This story in the NYT this morning obviously speaks for itself. The plight of gay teens and youths, despite so much advances in the culture, for so many remain an unimaginable nightmare. The truth is not, I suspect, that there is a sudden new wave of this; the truth is that we have not been so aware of it before, or that shame on the part of victims, has kept some of this from the light of day. The five well-publicized suicides of the last month do not represent a rise, which is why I've tried before on this blog to mention The Trevor Project, an organization devoted to helping to save suicidal gay teens and children... -------Photo GWB
For too long, gay people have been described by too many on the right as a threat to the family, society and decency. Those words have consequences. This is especially true of religious leaders. When even the Pope describes us as "intrinsically disordered" and directed to an "objective moral evil", when Republicans call us a threat to family life, when NOM runs ads of a "storm coming", I hope they understand what these words do to the psyches and souls of the young and impressionable, and to those who need a mere signal to take up arms and attack us.
When you do these things to the least of my brethren, you do them to me, said Jesus. I pray that those who say they follow him would sometimes remember those words when it comes to the rhetoric that gay children and teens cannot help but hear...
Read complete article:
by David Gibson,
October 8, 2010
A striking aspect of the focus by many bishops on the battle against gay marriage, such as the DVD campaign by Minnesota’s Archbishop John Nienstedt, discussed below, is how out of synch it is with the tragic realities of bullying against gay youths, brought home so forcefully by the deaths of Tyler Clementi and many other teens.
Bishops who have been concerned about gay marriage have also been fighting against anti-bullying laws that include sexual orientation (along with religion and race, e.g.) as a targeted category, which studies show it often is. They argue that including sexual orientation to protect youths from harassment is the slippery slope to gay marriage and other gay rights.
I have a story at PoliticsDaily.com today about some serious soul-searching by Christians, especially those of the conservative stripe, about their language and approach on gays inlight of the rash of suicides and bullying that has come to light.
"Most religious denominations continue
condemn homosexuality as sinful
provide a rationale
marginalizing LGB people.”
Suicide Prevention Resource Center (SPRC) Photo
Suicide Risk and Prevention for Lesbian, Gay, Bisexual, and Transgender Youth
...Morrow (2004) points out that “GLBT adolescents must cope with developing a sexual minority identity in the midst of negative comments, jokes, and often the threat of violence because of their sexual orientation and/or transgender identity” (p. 91-92) and that, given the pervasive homophobia in our culture and in the families of LGBT youth, “the internalization of homophobic and heterosexist messages begins very early—often before GLBT youth fully realize their sexual orientation and gender identity” (p. 92). Morrow also says that positive role models for LGBT youth are hard to find.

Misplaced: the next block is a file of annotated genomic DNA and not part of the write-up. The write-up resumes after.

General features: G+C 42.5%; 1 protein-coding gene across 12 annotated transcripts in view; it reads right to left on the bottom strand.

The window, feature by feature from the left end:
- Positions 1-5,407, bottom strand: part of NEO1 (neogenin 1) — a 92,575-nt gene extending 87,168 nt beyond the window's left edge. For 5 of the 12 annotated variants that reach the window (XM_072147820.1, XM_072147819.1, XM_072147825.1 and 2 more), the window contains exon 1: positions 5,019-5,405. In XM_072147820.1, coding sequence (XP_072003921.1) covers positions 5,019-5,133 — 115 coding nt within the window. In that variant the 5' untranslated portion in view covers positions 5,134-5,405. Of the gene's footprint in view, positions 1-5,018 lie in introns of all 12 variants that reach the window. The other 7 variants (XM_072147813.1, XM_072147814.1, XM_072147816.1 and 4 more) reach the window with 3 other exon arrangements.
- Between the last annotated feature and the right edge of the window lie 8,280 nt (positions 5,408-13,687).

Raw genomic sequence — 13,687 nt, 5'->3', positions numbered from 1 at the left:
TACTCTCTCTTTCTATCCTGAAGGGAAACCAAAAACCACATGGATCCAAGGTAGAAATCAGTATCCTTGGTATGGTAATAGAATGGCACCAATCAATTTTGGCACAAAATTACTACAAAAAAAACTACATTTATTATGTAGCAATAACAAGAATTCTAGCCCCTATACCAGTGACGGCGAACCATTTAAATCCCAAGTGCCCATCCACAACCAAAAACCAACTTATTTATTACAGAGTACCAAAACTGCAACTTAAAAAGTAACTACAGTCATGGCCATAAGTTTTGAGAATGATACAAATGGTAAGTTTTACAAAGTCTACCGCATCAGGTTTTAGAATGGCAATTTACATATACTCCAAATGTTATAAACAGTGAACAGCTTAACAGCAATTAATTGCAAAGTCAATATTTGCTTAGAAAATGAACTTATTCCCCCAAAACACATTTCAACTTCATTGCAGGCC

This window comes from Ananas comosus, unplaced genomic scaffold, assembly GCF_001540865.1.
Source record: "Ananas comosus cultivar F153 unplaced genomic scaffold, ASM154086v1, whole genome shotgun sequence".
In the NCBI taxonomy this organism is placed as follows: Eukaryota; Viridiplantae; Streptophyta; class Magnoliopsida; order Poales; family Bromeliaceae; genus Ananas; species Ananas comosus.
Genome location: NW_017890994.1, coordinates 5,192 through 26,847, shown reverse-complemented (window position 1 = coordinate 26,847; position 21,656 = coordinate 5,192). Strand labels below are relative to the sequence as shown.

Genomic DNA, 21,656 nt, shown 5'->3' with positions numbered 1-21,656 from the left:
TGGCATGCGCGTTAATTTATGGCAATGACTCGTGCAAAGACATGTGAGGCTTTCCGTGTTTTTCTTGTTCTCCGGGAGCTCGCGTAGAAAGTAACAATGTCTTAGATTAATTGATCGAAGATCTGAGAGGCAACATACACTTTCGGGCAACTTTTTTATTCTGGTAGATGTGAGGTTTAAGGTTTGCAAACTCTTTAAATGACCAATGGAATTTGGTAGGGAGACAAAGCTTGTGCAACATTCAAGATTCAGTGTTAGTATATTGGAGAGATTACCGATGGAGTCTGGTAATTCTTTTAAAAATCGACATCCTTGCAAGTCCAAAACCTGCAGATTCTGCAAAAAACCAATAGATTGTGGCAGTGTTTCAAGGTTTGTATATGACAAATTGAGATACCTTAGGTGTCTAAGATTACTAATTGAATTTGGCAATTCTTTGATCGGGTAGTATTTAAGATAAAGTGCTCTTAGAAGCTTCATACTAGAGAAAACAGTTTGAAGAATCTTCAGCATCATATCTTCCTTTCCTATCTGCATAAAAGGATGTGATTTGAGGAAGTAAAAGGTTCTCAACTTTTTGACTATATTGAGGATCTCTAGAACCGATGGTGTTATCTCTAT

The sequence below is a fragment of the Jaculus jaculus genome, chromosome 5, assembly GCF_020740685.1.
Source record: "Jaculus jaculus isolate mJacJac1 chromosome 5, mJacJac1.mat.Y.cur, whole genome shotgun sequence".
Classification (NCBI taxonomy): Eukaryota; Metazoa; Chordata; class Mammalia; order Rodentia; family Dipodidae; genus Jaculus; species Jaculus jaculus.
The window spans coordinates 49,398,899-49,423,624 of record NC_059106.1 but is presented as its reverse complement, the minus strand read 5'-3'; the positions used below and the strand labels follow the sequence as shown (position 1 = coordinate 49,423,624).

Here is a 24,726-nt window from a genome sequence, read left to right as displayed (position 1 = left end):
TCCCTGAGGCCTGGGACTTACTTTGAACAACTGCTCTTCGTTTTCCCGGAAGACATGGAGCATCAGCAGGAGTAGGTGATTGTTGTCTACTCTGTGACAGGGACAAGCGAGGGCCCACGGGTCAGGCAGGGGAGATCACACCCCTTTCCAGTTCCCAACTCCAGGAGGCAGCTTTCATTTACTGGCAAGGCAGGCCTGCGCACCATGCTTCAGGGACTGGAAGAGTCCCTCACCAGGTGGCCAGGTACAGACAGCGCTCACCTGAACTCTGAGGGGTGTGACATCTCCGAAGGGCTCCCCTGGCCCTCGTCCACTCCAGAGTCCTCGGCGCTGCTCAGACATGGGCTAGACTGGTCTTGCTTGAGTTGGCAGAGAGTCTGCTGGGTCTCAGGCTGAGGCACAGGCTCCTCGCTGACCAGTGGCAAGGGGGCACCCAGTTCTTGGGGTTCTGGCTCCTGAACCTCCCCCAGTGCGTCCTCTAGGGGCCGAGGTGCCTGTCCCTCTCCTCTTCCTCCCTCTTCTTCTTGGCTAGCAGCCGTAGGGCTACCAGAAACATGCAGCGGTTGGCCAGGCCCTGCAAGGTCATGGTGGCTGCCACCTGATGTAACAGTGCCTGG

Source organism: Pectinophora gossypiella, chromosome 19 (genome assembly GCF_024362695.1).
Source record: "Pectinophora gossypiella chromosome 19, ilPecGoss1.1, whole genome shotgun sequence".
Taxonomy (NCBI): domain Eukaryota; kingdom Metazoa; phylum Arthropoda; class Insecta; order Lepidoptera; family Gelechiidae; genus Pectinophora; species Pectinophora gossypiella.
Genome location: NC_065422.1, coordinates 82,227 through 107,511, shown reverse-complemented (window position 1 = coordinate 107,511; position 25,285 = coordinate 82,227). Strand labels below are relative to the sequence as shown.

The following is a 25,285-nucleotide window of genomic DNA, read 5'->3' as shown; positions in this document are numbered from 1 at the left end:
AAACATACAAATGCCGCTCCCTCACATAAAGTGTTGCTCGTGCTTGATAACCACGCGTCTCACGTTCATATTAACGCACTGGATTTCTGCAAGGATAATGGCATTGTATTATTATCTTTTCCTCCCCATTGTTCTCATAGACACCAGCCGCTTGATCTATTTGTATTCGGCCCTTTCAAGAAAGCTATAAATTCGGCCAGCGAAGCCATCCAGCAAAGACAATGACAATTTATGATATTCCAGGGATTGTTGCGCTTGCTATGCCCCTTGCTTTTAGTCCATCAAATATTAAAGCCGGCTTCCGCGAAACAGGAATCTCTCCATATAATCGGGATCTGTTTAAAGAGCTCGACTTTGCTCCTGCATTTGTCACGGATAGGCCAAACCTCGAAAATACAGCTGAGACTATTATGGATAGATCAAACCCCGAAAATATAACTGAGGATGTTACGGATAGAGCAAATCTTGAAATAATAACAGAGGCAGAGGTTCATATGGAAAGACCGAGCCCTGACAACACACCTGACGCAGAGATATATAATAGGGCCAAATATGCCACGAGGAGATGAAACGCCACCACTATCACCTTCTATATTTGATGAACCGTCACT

Herek and colleagues (2007) describe a framework to understand the social environment for sexual minorities. The framework integrates the sociological idea of stigma with the psychological idea of prejudice. Through stigma, society discredits and invalidates homosexuality relative to heterosexuality. Institutions embodying stigma results in heterosexism, and heterosexual individuals internalizing stigma results in prejudice. The United States legal system has faced challenges by sexual minorities and sympathetic heterosexuals that have led to significant changes. However, the legal system continues to reinforce stigma through discriminatory laws and the absence of laws protecting sexual minorities from discrimination in employment, housing, and services. A minority of states had antidiscrimination laws as of 2005, and most of these only referred to employment and not to housing or services. Most religious denominations continue to condemn homosexuality as sinful and provide a rationale for marginalizing LGB people...
Read complete research:
Suicide Risk and Prevention for Lesbian, Gay, Bisexual, and Transgender Youth - Suicide Prevention Resource Center (SPRC)
Bullying in Schools: Harassment Puts Gay Youth at Risk
Mental Health America
Prepared by the
Suicide Prevention Resource Center
for the Center for Mental Health Services
Substance Abuse and Mental Health Services Administration
U.S. Department of Health and Human Services
Supported by Grant No. 1 U79 SM57392-02
The Suicide Prevention Resource Center (SPRC) provides prevention support, training, and resources to assist organizations and individuals to develop suicide prevention programs, interventions and policies, and to advance the National Strategy for Suicide Prevention.
Suicide Prevention Resource Center
Education Development Center, Inc.
55 Chapel Street
Newton MA 02458
Homophobia in the Church:
What Catholics Are Doing About It, and
What Still Needs to Be Done
By Michele Somerville, October 10, 2010
The Huffington Post